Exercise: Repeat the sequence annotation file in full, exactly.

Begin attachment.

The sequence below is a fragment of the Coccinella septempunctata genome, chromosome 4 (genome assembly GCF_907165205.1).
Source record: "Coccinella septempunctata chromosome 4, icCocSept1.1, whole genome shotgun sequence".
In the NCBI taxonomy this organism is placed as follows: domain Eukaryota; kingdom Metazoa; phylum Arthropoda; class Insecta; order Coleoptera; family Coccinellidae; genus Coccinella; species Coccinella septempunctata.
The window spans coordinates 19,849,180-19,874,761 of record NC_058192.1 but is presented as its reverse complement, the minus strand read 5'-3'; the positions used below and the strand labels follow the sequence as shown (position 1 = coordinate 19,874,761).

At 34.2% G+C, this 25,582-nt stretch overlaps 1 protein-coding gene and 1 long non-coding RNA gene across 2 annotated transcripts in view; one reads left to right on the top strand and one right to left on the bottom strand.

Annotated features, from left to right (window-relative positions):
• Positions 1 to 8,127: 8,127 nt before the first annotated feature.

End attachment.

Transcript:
The sequence below is a fragment of the Coccinella septempunctata genome, chromosome 4 (genome assembly GCF_907165205.1).
Source record: "Coccinella septempunctata chromosome 4, icCocSept1.1, whole genome shotgun sequence".
In the NCBI taxonomy this organism is placed as follows: domain Eukaryota; kingdom Metazoa; phylum Arthropoda; class Insecta; order Coleoptera; family Coccinellidae; genus Coccinella; species Coccinella septempunctata.
The window spans coordinates 19,849,180-19,874,761 of record NC_058192.1 but is presented as its reverse complement, the minus strand read 5'-3'; the positions used below and the strand labels follow the sequence as shown (position 1 = coordinate 19,874,761).

At 34.2% G+C, this 25,582-nt stretch overlaps 1 protein-coding gene and 1 long non-coding RNA gene across 2 annotated transcripts in view; one reads left to right on the top strand and one right to left on the bottom strand.

Annotated features, from left to right (window-relative positions):
• Positions 1 to 8,127: 8,127 nt before the first annotated feature.